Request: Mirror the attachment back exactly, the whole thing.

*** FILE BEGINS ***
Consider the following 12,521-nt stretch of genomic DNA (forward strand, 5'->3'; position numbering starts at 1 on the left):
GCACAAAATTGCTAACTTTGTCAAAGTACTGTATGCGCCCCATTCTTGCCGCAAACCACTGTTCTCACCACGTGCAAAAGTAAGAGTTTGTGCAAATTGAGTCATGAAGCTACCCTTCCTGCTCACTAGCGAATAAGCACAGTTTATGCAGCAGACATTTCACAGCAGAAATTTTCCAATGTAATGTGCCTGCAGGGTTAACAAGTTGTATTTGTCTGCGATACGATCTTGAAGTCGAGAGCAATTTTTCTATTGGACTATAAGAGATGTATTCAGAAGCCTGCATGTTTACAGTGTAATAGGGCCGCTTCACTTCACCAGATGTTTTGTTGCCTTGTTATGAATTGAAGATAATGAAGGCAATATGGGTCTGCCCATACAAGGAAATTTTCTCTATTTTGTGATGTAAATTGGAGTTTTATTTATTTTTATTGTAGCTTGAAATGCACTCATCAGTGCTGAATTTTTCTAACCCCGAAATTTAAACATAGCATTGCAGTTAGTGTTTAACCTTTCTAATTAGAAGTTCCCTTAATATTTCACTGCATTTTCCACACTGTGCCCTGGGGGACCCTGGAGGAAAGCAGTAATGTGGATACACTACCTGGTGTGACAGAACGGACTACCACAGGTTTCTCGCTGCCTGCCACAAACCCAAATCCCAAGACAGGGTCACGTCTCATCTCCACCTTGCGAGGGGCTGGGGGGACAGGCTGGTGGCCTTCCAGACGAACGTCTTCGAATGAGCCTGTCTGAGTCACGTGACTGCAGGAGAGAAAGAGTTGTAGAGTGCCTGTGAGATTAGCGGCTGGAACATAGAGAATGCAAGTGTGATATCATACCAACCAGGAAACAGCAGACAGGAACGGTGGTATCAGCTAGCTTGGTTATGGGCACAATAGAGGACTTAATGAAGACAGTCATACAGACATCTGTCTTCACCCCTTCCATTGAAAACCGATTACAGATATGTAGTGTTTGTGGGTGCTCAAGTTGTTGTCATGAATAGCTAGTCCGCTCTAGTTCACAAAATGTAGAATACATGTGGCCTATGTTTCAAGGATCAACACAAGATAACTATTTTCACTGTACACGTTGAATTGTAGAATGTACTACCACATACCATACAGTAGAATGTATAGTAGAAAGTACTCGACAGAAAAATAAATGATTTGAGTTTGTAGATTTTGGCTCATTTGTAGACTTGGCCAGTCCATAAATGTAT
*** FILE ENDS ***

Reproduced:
Consider the following 12,521-nt stretch of genomic DNA (forward strand, 5'->3'; position numbering starts at 1 on the left):
GCACAAAATTGCTAACTTTGTCAAAGTACTGTATGCGCCCCATTCTTGCCGCAAACCACTGTTCTCACCACGTGCAAAAGTAAGAGTTTGTGCAAATTGAGTCATGAAGCTACCCTTCCTGCTCACTAGCGAATAAGCACAGTTTATGCAGCAGACATTTCACAGCAGAAATTTTCCAATGTAATGTGCCTGCAGGGTTAACAAGTTGTATTTGTCTGCGATACGATCTTGAAGTCGAGAGCAATTTTTCTATTGGACTATAAGAGATGTATTCAGAAGCCTGCATGTTTACAGTGTAATAGGGCCGCTTCACTTCACCAGATGTTTTGTTGCCTTGTTATGAATTGAAGATAATGAAGGCAATATGGGTCTGCCCATACAAGGAAATTTTCTCTATTTTGTGATGTAAATTGGAGTTTTATTTATTTTTATTGTAGCTTGAAATGCACTCATCAGTGCTGAATTTTTCTAACCCCGAAATTTAAACATAGCATTGCAGTTAGTGTTTAACCTTTCTAATTAGAAGTTCCCTTAATATTTCACTGCATTTTCCACACTGTGCCCTGGGGGACCCTGGAGGAAAGCAGTAATGTGGATACACTACCTGGTGTGACAGAACGGACTACCACAGGTTTCTCGCTGCCTGCCACAAACCCAAATCCCAAGACAGGGTCACGTCTCATCTCCACCTTGCGAGGGGCTGGGGGGACAGGCTGGTGGCCTTCCAGACGAACGTCTTCGAATGAGCCTGTCTGAGTCACGTGACTGCAGGAGAGAAAGAGTTGTAGAGTGCCTGTGAGATTAGCGGCTGGAACATAGAGAATGCAAGTGTGATATCATACCAACCAGGAAACAGCAGACAGGAACGGTGGTATCAGCTAGCTTGGTTATGGGCACAATAGAGGACTTAATGAAGACAGTCATACAGACATCTGTCTTCACCCCTTCCATTGAAAACCGATTACAGATATGTAGTGTTTGTGGGTGCTCAAGTTGTTGTCATGAATAGCTAGTCCGCTCTAGTTCACAAAATGTAGAATACATGTGGCCTATGTTTCAAGGATCAACACAAGATAACTATTTTCACTGTACACGTTGAATTGTAGAATGTACTACCACATACCATACAGTAGAATGTATAGTAGAAAGTACTCGACAGAAAAATAAATGATTTGAGTTTGTAGATTTTGGCTCATTTGTAGACTTGGCCAGTCCATAAATGTAT